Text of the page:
FedEx ends ground-delivery deal with Amazon as logistics competition intensifies

FedEx ends ground-delivery deal with Amazon as logistics competition intensifies

FedEx won't renew Amazon's ground-delivery contract when the agreement expires at the end of this month, the company said in a statement Wednesday.

'We have great strategic partners who are part of our long term plan and we appreciate what they do for customers'.

The news follows FedEx's decision in June to terminate its air shipping contract with Amazon in the USA at a time when Amazon made up 1.3 percent of FedEx's sales. "The company is clearly trying to move away from its partnership with Amazon and we believe it is using this move as a selling point to win new non-Amazon business".

That growth has left companies like FedEx with something of a quandary: keep working with Amazon, even if it could hurt long-term business prospects, or cut ties with the company and try to build a shipping business around other players. A source close to FedEx confirmed late Wednesday morning that the relationship will indeed end.

The change indicates that Amazon may have to rely more on its own network to deliver packages to consumers.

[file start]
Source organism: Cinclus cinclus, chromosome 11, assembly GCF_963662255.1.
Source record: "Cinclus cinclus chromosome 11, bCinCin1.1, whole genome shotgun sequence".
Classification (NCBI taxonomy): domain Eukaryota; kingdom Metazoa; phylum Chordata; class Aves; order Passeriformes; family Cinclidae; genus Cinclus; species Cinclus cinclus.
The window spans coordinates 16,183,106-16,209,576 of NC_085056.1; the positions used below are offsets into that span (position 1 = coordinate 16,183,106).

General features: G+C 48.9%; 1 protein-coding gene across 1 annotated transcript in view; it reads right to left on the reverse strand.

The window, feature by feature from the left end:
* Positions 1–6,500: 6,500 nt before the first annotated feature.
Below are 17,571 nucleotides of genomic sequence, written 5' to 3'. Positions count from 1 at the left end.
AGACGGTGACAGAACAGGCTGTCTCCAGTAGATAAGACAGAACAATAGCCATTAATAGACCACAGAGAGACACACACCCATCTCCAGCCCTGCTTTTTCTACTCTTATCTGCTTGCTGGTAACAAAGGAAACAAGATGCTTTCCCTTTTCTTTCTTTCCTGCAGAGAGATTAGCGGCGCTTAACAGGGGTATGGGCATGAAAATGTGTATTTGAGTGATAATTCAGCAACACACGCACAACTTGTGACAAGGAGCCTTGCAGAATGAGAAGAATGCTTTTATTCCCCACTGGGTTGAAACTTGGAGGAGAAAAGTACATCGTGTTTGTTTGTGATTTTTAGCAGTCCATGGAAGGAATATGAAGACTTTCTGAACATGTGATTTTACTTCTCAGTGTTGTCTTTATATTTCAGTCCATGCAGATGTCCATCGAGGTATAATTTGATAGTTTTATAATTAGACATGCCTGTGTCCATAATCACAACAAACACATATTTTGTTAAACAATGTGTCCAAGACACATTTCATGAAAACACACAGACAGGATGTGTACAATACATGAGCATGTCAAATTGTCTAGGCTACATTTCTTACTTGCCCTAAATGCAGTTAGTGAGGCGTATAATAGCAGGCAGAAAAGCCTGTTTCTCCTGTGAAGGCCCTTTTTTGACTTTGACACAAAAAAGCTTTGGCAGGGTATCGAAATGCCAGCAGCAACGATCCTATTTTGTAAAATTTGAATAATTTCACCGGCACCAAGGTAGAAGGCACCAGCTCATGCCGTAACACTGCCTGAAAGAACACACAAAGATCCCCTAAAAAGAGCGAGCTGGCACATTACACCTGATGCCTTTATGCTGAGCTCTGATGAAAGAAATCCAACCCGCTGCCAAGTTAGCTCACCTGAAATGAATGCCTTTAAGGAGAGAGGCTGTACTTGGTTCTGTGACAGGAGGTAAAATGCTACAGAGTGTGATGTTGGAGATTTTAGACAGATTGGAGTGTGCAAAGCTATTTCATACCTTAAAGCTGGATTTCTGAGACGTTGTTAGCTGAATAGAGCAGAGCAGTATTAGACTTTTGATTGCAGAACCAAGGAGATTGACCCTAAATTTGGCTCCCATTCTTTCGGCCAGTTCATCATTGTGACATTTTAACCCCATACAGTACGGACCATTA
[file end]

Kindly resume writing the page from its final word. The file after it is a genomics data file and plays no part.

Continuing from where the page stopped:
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Amazon has slapped its smile logo on trucks and planes to deliver goods directly to customers. And it can outsource deliveries to far-flung areas to its shipping partners, like the Postal Service, UPS and, for a few more weeks, FedEx.

The move by the USA package delivery company comes two months after it decided not to renew its contract with Amazon for US cargo delivery through its plane-based express service.

What's curious is that FedEx was at pains at that time to emphasize that the "strategic decision" to curb its air-delivery relationship with Amazon didn't affect other business units such as ground or worldwide operations. However, the traffic flows are not stable, and the rates that Amazon demands do not justify the cost of the operational demands and pressures imposed on the FedEx network, the source said.

Amazon was responsible for just over 1% of FedEx's sales in 2018. About half of Amazon's packages are shipped through the U.S. Postal Service; UPS and FedEx handle the rest. "They could not afford any longer to directly support a competitor", Mr Maciuba said. The US-based shipper will stop ground deliveries for the online retail giant. It introduced one-day Prime shipping in April and offers more than 10 million items with that shipping option.

"This will make it not worth mentioning", said Stifel analyst David Ross, in a note to clients.